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Secret Water Hardcover – 1 October 1989
Frequently bought together
- Publisher : JONATHAN CAPE & BH - TRADE; 1st edition (1 October 1989)
- Language: : English
- Hardcover : 384 pages
- ISBN-10 : 0224606387
- ISBN-13 : 978-0224606387
- Dimensions : 14.5 x 3.5 x 20.3 cm
- Best Sellers Rank: 354,404 in Books (See Top 100 in Books)
- Customer Reviews:
About the Author
Arthur Ransome was born in Leeds in 1884 and went to school at Rugby. He was in Russia in 1917, and witnessed the Revolution, which he reported for the Manchester Guardian.
After escaping to Scandinavia, he settled in the Lake District with his Russian wife where, in 1929, he wrote Swallows and Amazons. And so began a writing career which has produced some of the real children's treasures of all time. In 1936 he won the first ever Carnegie Medal for his book, Pigeon Post.
Ransome died in 1967. He and his wife Evgenia lie buried in the churchyard of St Paul's Church, Rusland, in the southern Lake District.
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This story however just rambles on and on about maps and waterways and has fairly dreary character development including one boy (the Mastodon - the overuse of the name is just irritating in itself) who seems overly serious and sulky, and another trio who are fairly one dimensional. Even the main characters lack any charisma and Ransome appears to rely on their stock catchwords and phrases to lend vivacity to their personalities.
It almost seemed as if Ransome was in a particularly bad mood when he wrote this; it is heavy, humourless and dull. The characters seem as bored being there as I was reading about it.
I gave it three stars for the first chapter which captured the parents' need to be elsewhere rather energetically and eloquently. Also the use of the word 'damn' which must have been outrageous in a children's book written in the 1930s, and Roger's reaction to the First Lord of the Admiralty. There almost seems a touch of a personal view uttered in those two sentences.
Maps, mud and eels, and a human sacrifice
(Some of the general comments I made about Ransome and the Swallows and Amazons series in my review of Winter Holiday may also be of interest.)
To get the full flavour of the book go to Google Maps UK, type in Hamford Water, switch to Google Earth, and compare what you see with the completed map in Secret Water. Allowing for 75+ years of change in the coastal regions of Essex, the fit is perfect. If you crank up the magnification you will even see names that ought to have been adopted by Ransome, like the Dardanelles and the Twizzle, and one that almost was, Peewit Island has become Peewitland.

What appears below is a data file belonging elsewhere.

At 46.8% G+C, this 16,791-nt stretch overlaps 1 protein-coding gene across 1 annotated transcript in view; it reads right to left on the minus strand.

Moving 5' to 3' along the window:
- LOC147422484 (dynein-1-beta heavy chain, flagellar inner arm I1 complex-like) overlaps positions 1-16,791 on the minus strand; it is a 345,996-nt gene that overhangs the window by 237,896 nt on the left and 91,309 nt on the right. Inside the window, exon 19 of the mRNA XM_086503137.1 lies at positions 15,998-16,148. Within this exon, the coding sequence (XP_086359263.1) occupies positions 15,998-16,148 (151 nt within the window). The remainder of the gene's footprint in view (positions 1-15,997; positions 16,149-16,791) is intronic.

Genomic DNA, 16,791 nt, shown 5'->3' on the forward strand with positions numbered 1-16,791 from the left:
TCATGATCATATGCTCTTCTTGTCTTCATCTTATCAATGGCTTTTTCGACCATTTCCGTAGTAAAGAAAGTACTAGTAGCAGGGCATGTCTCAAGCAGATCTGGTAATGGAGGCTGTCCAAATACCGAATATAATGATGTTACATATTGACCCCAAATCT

This is another excellent example of the value of absent parents. Just before a planned family holiday Commander Walker (who is rarely even in the country!) is summoned to London, so dumps the children plus a dinghy in an area of tidal salt marshes and low islands on the Essex coast, and suggests they survey and map the area. Given the overwhelming respect, almost veneration, that the Swallows have for both parents, they naturally fall to with enthusiasm. Fortunately the surveying process is enlivened then interrupted first by the unexpected arrival of their dearest friends, and then by a new band of outlaws known as the Eels. Adventures ensue, as they will. But keep your eye on the map, which in my second-hand hardback version is conveniently printed inside the front and back covers over a double page and with coloured route lines. Also keep an eye on the latest addition to the Swallows, Bridget.
In this book Ransome introduces four new characters, and promotes the ‘ship’s baby’, Bridget, to junior but active membership of the Swallows. This is the second time that we get twins (the first was in Coot Club, in which all the characters were new except Dick and Dorothea, whom we met in Winter Holiday), but this time the author seems to make even less attempt to distinguish between them, and I confess I gave up. But the leader, thanks to his original ‘home’ and his ‘splatchers’ is very clearly drawn. All of them, naturally, are excellent sailors and possess quite as much imagination as the Swallows.
Many elements are common to the earlier books, though set in a totally new environment, which is expertly and fully evoked, as it always is with Ransome, from personal experience. The children’s relations with adults, the ‘natives’, are as guarded as ever, though they do need the help of a craftsman at one point – plus, of course, the inevitable and frequent calls upon a local farmer’s wife for milk. The technical detail this time has less to do with sailing than with mapping, but the action of the tides on their temporary world of salt marshes and low-lying islands is of prime importance. In fact the tides dictate much of their scope for action, and prove to be life-threatening on one occasion.
The characters of the Swallows and Amazons run true to form, and now that Susan has a new ‘baby’ to look after she is even more maternal and ‘native’ than ever. John, as always, is preoccupied with what he ought to be doing, what his father in particular would want and expect him to do, which sometimes conflicts with his sense of adventure. Titty is still the one with bags of curiosity and imagination, and Roger thinks mostly about food. We are never told how old the children are, which is inevitable since the stories involve the same children published over a span of 17 years. But Bridget has now become ‘old enough’, as she often reminds the others, to camp with her siblings and share their adventures – she’s even at the very centre of the culmination of the inevitable ‘war’ between the Swallows and the rest.
There is enough that is familiar and enough that is new in Secret Water to satisfy established Ransome readers, but enjoyment does not depend on previous knowledge, it is an excellent book in its own right.